Kindness in the Healthcare Profession


A happier memory of a cycling—Matt in Greece

Monday August 5th started wonderfully. A day after being on hospital call, my husband, Matt was looking forward to enjoying the last day of the Civic Holiday long weekend. The weather couldn’t have been nicer. We had breakfast outside and then he and our daughter, Alyssa headed off on their bikes, excited to ride the dirt trails at a nearby conservation park.

Maybe 40 minutes later I get the call, the dreaded call. Alyssa’s voice full of panic—Dad fell off his bike, hit his head, he’s moaning, not moving, not talking, the ambulance is coming.

I rushed to them, all the while thinking, please let him be okay, please let him not be paralyzed.

My daughter called a few minutes later—Another cyclist, who unbelievably happened to be a firefighter, stopped to help. This kind stranger took over the 911 call from my distraught daughter, assessed Matt, and stayed with them while they waited for park patrol to find Matt and bring him to the parking lot. I will forever be grateful to this amazing and compassionate person.

After a gruelling 20 or 30 minutes, an ATV drove out of the shrub, pulling Matt along on a stretcher to the waiting ambulance.

The paramedics were great. They quickly assessed Matt and drove us to Milton District Hospital. He was seen quickly. X-rays and CT scans were performed, and his pain, which was excruciating, was tended to. Hospital staff  were professional, competent, and understood our stress and worry, and were willing to answer questions, in a kind manner.

The x-rays and scans showed he had multiple fractures in his back and one in his upper rib. It was decided to transfer him to the nearest trauma centre, Hamilton General Hospital.

The trauma team was waiting for him. He was again assessed and re-scanned and then taken to a spot in the emergency . . . this is when things took a turn for the worse.

I understand it was a busy day,  there were several traumas to deal with, but it is cruel to keep someone with so many broken bones in agony, without any pain relief. Hamilton General Hospital is a teaching hospital, so the residents are often the primary contact. Apparently, the residents (many of whom had only graduated from med school a month prior) were overwhelmed with the number of traumas and were backlogged in writing pain medication orders.

Matt suffered for hours on a backboard with no pain relief. But that wasn’t the worst of it. One particular nurse in the ER department, who I’ll call Shelly, made one of the scariest days of our lives, unbearable. She was condescending and rude when I asked for an update about his orders. Any request was too much, even a blanket to help with his chills.

Later that night, when he finally had some pain meds and we were told that his breaks, though substantial, were all stable and would eventually heal on their own, Matt wanted to try and walk to the bathroom. He called for Shelly, and eventually she came and said he could go to the bathroom, and that was it. She didn’t even escort him to make sure he didn’t fall. Instead she went back and sat at the nurse’s station.

Shelly’s treatment of Matt and our family was awful, but two other patients received even worse care—an elderly man suffering from some form of dementia, and a woman suffering from some form of mental illness. They were confused and scared and wanted to leave. Instead of speaking to them in a kind and professional manner, Shelly yelled at them, mocked them, even said the woman was ‘off her rocker’ to another nurse. She escalated their distress to the point security had to be called. It was a terrible thing to witness.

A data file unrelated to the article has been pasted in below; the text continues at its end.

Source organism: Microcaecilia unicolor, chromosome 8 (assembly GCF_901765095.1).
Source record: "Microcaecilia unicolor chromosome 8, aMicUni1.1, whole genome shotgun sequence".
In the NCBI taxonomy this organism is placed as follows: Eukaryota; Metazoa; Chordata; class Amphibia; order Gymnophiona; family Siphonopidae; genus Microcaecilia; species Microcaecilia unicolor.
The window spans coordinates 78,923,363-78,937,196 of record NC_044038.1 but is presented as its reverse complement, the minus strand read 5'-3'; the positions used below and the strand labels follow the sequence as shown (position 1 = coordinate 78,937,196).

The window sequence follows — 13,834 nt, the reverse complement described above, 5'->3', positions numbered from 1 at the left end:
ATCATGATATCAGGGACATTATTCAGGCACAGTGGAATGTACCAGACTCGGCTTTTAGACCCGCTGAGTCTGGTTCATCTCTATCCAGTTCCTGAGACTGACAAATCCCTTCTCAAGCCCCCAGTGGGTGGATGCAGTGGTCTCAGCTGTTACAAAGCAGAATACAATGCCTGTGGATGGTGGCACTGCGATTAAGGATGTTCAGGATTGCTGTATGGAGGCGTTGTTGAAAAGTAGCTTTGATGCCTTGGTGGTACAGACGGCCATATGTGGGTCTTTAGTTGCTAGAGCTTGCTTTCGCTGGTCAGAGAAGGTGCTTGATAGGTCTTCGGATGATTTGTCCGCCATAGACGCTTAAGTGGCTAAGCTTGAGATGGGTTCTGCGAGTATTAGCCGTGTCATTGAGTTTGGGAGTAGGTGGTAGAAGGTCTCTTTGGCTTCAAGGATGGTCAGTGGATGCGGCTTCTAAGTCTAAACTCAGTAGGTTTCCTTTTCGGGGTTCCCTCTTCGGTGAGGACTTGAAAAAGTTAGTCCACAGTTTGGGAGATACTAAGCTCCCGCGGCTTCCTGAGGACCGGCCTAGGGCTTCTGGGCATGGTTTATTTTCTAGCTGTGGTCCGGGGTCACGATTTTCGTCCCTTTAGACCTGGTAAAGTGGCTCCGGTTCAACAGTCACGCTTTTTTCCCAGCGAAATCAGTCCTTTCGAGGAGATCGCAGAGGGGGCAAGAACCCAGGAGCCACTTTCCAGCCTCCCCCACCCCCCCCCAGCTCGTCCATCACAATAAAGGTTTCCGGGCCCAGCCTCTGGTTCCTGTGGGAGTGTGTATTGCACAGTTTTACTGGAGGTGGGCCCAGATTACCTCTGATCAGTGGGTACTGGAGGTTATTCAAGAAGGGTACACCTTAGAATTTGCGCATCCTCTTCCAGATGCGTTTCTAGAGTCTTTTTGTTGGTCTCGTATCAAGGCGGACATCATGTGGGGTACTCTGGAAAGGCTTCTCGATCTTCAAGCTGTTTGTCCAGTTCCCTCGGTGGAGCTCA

Perhaps Shelly was having a bad day,  maybe there was something going on for her personally, but she is a nurse in the emergency department of a trauma centre, where patients and families are possibly going through the worst day of their lives. I think it’s fair to expect a little compassion and kindness from healthcare professionals.

Fortunately, the shift changed, Shelly left, and a new crew of nurses arrived. They were great. They actually checked on Matt, asked him about his pain, provided pain relief in a timely manner, and generally treated him well. They were also great with the elderly man and woman. Instead of escalating these individuals’ distress, they diffused it.

Matt’s time at Hamilton General showed us how important it is for healthcare professionals to be kind and compassionate and what a difference it makes.

On the opposite side of the kindness spectrum was the outpouring of support and love we received from family and friends. Our children drove hours to come to the hospital, missed work to stay by our side, and also helped ensure our animals at home were taken care of. We didn’t have to worry about anything other than Matt getting well enough to leave the hospital.

And then there were all the offers from friends— to keep me company at the hospital, bring food, provide transportation, even grocery shopping! Matt’s colleagues also have gone above and beyond. They stepped in and have taken over seeing his patients in hospital, nursing home, and his office. This has been a great source of relief to Matt, knowing his patients will continue to be looked after until he is well enough to go back to work. And of course, so many people filled the universe with positive, healing thoughts for him.

Yes, we saw the bad side of one person in particular, during this difficult time, but we saw an abundance of good in so many more.

I have much to be grateful for. First,  Matt will heal completely and second, we are surrounded by so much goodness.

With much love and gratitude, I thank all of you who kept Matt in your hearts. Eventually, the memory of that awful nurse will fade, but I will forever hang on to the kindness shown by so many more.



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